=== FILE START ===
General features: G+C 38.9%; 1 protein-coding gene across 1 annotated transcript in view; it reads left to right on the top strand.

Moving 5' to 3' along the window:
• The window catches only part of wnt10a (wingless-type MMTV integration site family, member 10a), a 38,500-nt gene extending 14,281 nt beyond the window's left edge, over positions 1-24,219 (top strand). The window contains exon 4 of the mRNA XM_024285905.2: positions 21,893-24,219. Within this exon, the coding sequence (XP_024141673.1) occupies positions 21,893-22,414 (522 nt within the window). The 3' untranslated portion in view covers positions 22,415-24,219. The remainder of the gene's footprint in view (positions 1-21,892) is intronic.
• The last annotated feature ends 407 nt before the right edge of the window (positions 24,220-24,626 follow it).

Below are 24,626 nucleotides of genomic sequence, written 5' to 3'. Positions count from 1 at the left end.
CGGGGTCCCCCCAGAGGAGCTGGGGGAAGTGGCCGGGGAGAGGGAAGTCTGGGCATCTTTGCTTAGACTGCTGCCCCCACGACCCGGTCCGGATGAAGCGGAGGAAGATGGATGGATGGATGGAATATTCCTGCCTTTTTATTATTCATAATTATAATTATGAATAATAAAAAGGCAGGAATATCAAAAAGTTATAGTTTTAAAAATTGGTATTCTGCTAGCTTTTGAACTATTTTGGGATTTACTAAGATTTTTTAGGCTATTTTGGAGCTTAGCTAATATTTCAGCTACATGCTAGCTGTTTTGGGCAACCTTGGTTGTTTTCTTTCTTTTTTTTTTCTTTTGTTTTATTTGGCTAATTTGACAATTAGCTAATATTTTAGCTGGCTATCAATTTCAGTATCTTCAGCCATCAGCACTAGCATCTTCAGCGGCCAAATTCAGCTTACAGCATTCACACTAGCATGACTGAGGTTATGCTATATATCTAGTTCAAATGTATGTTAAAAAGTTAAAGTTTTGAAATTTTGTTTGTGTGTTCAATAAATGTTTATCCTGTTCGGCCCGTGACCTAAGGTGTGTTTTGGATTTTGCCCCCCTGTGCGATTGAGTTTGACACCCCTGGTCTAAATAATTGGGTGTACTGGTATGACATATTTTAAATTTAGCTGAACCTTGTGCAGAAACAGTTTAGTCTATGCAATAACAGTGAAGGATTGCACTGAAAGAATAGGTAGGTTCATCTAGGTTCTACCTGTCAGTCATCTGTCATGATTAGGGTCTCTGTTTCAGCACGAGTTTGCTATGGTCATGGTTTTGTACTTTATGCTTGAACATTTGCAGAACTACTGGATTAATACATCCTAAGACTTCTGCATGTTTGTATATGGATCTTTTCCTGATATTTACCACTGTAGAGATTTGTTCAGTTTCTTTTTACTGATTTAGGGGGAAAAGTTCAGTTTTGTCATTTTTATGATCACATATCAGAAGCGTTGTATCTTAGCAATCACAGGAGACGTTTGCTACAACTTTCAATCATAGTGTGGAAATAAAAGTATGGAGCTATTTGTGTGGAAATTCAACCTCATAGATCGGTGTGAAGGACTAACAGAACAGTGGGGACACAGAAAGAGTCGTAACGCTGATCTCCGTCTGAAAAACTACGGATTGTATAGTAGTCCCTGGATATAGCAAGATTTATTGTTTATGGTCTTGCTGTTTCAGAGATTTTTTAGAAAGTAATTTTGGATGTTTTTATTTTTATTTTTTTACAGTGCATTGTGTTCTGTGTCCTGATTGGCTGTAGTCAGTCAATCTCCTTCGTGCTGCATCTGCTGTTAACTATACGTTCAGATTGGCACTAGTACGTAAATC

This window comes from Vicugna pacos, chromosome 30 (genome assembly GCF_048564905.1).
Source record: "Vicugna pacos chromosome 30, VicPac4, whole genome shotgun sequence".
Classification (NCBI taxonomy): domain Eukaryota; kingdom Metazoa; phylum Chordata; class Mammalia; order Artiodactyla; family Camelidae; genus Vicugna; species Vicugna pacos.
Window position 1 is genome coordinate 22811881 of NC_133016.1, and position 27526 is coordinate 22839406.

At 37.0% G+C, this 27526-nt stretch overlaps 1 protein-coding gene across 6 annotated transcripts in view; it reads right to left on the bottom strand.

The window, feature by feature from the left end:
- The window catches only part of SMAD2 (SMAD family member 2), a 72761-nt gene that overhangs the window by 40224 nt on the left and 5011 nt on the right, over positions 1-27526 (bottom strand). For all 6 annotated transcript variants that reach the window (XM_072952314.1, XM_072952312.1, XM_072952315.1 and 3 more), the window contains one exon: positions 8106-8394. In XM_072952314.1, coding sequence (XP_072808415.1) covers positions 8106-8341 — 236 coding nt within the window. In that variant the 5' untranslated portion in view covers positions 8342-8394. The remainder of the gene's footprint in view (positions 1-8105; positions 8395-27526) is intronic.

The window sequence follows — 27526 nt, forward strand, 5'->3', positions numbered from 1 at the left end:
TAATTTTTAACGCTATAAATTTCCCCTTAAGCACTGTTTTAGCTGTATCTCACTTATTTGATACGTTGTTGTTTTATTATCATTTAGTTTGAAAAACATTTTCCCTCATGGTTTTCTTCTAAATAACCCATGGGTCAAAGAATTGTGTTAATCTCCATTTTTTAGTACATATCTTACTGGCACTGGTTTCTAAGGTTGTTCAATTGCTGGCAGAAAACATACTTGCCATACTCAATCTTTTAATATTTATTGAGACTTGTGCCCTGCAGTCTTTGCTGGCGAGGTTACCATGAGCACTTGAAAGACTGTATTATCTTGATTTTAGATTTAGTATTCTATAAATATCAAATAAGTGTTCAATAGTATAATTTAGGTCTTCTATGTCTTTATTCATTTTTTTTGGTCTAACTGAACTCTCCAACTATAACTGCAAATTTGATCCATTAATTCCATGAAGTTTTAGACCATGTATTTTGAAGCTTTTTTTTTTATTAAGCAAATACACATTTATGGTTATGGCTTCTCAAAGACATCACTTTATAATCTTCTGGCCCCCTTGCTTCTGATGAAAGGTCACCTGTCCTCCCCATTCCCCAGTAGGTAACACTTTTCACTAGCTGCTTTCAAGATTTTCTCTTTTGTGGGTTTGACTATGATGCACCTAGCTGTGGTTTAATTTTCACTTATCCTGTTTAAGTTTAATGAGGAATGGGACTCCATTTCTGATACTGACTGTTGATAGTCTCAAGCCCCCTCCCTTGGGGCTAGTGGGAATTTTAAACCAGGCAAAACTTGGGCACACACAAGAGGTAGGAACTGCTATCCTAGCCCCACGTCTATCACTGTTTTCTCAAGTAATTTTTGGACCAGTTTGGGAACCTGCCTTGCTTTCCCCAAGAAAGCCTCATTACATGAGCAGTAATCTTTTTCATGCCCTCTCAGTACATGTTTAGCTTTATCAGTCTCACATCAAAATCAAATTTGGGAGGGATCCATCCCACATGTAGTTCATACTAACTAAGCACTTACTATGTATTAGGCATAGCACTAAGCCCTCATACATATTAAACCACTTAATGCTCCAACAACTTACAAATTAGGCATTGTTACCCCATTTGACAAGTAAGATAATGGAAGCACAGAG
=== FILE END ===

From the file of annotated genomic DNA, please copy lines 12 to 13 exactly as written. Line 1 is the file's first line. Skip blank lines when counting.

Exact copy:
The window, feature by feature from the left end:
- The window catches only part of SMAD2 (SMAD family member 2), a 72761-nt gene that overhangs the window by 40224 nt on the left and 5011 nt on the right, over positions 1-27526 (bottom strand). For all 6 annotated transcript variants that reach the window (XM_072952314.1, XM_072952312.1, XM_072952315.1 and 3 more), the window contains one exon: positions 8106-8394. In XM_072952314.1, coding sequence (XP_072808415.1) covers positions 8106-8341 — 236 coding nt within the window. In that variant the 5' untranslated portion in view covers positions 8342-8394. The remainder of the gene's footprint in view (positions 1-8105; positions 8395-27526) is intronic.